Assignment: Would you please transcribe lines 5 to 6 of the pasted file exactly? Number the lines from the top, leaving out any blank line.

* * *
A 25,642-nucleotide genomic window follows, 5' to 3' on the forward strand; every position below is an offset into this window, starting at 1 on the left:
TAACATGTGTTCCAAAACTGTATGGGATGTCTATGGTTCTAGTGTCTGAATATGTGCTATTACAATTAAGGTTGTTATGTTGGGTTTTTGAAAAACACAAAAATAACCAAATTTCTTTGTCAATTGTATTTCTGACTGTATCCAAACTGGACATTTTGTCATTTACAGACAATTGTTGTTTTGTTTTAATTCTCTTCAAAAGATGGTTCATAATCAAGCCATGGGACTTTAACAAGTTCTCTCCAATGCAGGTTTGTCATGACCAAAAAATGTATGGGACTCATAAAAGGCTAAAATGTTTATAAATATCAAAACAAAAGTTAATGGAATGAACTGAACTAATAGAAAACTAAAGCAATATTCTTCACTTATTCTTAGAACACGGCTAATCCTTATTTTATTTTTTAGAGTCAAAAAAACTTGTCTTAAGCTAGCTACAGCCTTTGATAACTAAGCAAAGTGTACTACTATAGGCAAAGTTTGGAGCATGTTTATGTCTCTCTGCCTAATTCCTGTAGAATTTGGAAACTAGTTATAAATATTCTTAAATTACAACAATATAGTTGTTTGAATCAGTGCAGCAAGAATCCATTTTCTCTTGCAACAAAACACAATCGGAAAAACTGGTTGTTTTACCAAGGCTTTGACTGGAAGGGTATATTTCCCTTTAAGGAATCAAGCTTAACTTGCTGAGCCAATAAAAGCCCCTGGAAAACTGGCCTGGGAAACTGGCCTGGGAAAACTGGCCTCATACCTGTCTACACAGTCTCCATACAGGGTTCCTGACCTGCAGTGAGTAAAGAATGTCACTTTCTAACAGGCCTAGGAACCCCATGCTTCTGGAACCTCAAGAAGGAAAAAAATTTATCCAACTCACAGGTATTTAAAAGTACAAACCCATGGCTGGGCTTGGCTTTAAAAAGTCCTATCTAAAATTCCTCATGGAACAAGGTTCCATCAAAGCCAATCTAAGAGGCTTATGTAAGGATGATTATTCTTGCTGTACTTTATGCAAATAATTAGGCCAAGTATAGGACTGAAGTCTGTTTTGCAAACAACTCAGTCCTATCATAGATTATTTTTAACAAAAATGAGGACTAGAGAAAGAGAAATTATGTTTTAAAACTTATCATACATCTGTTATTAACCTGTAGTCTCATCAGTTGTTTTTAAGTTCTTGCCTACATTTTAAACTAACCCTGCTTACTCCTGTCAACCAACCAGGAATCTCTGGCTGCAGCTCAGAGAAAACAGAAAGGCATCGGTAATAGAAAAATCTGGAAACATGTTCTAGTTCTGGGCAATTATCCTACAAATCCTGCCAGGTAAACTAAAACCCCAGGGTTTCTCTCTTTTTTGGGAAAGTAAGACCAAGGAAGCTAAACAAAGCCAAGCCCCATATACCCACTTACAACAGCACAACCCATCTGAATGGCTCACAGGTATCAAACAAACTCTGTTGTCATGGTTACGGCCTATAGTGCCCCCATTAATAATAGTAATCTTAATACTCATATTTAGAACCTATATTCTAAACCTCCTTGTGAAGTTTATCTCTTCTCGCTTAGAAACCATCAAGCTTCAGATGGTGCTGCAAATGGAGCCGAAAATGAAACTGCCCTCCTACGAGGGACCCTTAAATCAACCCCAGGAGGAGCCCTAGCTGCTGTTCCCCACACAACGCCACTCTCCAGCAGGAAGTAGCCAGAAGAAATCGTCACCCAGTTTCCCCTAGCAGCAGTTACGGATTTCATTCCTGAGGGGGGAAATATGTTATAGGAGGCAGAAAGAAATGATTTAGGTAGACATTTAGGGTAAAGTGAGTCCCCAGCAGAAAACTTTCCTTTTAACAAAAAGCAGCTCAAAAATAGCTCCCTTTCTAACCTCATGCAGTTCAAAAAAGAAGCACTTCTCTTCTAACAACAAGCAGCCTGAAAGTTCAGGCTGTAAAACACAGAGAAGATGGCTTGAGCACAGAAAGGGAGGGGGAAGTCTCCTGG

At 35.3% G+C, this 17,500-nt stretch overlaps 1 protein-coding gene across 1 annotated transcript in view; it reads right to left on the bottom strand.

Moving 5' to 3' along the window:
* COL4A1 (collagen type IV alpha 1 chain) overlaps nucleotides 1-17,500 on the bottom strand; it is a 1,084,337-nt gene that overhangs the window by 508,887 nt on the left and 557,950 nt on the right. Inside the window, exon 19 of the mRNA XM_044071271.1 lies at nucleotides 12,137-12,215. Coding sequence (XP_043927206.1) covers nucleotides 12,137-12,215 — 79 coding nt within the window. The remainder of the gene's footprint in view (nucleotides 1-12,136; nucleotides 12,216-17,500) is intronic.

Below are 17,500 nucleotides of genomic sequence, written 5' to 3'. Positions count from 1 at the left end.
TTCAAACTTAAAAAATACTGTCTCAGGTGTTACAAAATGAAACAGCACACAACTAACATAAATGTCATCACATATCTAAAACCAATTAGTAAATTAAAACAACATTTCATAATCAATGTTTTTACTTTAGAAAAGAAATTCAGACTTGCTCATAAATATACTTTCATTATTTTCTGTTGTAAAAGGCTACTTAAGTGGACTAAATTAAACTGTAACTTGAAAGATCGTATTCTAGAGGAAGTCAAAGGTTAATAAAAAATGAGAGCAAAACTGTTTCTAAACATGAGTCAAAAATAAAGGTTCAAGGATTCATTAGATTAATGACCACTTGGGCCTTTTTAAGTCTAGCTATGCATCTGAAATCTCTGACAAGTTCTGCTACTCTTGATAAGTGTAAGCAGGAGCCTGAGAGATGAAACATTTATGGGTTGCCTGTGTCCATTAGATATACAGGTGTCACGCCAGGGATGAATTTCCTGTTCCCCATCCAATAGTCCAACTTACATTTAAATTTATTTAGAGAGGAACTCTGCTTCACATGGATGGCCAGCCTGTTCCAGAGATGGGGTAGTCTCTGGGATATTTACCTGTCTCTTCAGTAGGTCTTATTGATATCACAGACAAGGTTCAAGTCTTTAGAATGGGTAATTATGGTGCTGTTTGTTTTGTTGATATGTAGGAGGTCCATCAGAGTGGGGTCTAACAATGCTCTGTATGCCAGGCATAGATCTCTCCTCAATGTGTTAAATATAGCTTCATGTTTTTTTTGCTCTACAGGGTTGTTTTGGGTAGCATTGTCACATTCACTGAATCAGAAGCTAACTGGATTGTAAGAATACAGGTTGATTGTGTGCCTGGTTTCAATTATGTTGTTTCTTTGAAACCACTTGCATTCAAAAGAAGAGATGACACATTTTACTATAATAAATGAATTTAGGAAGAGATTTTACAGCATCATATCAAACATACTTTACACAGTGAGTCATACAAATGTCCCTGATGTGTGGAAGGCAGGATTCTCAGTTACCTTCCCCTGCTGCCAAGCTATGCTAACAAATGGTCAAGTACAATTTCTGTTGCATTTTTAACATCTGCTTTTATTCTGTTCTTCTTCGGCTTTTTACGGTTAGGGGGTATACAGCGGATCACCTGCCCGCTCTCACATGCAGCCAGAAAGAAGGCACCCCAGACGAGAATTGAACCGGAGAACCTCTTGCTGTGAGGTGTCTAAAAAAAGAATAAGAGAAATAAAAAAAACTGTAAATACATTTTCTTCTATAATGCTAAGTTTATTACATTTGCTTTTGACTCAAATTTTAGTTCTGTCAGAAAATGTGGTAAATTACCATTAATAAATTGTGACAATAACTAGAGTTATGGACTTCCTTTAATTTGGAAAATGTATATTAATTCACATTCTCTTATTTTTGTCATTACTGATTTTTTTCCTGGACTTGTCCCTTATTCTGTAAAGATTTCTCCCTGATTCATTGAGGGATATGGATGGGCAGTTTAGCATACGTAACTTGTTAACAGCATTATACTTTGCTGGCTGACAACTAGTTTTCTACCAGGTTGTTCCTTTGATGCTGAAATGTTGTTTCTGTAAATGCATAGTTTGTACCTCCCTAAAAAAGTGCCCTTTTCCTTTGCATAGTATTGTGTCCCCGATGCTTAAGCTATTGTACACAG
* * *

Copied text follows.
* COL4A1 (collagen type IV alpha 1 chain) overlaps nucleotides 1-17,500 on the bottom strand; it is a 1,084,337-nt gene that overhangs the window by 508,887 nt on the left and 557,950 nt on the right. Inside the window, exon 19 of the mRNA XM_044071271.1 lies at nucleotides 12,137-12,215. Coding sequence (XP_043927206.1) covers nucleotides 12,137-12,215 — 79 coding nt within the window. The remainder of the gene's footprint in view (nucleotides 1-12,136; nucleotides 12,216-17,500) is intronic.

Below are 17,500 nucleotides of genomic sequence, written 5' to 3'. Positions count from 1 at the left end.